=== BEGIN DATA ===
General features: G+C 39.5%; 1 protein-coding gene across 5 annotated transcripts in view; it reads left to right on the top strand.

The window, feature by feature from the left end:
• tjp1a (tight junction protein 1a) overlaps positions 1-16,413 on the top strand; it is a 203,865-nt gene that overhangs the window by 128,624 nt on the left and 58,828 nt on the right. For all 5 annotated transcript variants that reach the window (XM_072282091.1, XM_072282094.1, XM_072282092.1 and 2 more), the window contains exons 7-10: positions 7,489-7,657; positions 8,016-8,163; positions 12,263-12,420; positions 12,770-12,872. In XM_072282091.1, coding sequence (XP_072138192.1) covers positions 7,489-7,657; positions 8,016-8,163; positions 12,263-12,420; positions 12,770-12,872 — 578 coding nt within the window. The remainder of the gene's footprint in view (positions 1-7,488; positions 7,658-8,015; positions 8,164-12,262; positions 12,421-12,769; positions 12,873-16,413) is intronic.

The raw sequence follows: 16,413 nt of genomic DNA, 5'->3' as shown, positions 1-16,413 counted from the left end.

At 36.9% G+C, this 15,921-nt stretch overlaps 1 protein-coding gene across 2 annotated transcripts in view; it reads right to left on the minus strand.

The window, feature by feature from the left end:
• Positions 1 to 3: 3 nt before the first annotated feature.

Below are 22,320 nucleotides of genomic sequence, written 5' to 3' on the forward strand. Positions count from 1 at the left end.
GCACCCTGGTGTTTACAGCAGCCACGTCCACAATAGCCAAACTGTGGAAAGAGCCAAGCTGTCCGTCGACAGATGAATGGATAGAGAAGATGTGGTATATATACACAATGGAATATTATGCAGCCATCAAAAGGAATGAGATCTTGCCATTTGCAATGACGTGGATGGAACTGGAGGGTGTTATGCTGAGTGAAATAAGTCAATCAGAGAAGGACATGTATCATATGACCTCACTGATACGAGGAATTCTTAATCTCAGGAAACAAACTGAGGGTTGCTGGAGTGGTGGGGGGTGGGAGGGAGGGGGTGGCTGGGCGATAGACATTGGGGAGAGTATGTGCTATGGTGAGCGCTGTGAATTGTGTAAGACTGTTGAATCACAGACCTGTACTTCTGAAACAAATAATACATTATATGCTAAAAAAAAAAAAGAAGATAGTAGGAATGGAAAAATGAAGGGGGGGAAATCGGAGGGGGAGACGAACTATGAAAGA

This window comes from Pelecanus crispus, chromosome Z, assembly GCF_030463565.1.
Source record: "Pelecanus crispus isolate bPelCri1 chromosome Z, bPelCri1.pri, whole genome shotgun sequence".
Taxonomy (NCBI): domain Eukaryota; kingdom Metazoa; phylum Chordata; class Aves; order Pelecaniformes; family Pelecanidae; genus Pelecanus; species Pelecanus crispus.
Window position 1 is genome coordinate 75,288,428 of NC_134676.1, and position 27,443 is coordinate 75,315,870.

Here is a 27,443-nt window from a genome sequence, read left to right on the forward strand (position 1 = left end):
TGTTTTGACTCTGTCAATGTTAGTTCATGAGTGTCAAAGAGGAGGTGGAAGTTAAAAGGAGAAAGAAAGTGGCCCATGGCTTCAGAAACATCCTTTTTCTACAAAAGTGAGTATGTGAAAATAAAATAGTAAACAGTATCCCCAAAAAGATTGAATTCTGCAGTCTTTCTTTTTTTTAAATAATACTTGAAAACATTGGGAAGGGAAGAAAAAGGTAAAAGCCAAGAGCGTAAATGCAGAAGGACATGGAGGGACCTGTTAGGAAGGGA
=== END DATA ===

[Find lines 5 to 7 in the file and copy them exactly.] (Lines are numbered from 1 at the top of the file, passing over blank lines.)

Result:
At 36.9% G+C, this 15,921-nt stretch overlaps 1 protein-coding gene across 2 annotated transcripts in view; it reads right to left on the minus strand.

The window, feature by feature from the left end:
• Positions 1 to 3: 3 nt before the first annotated feature.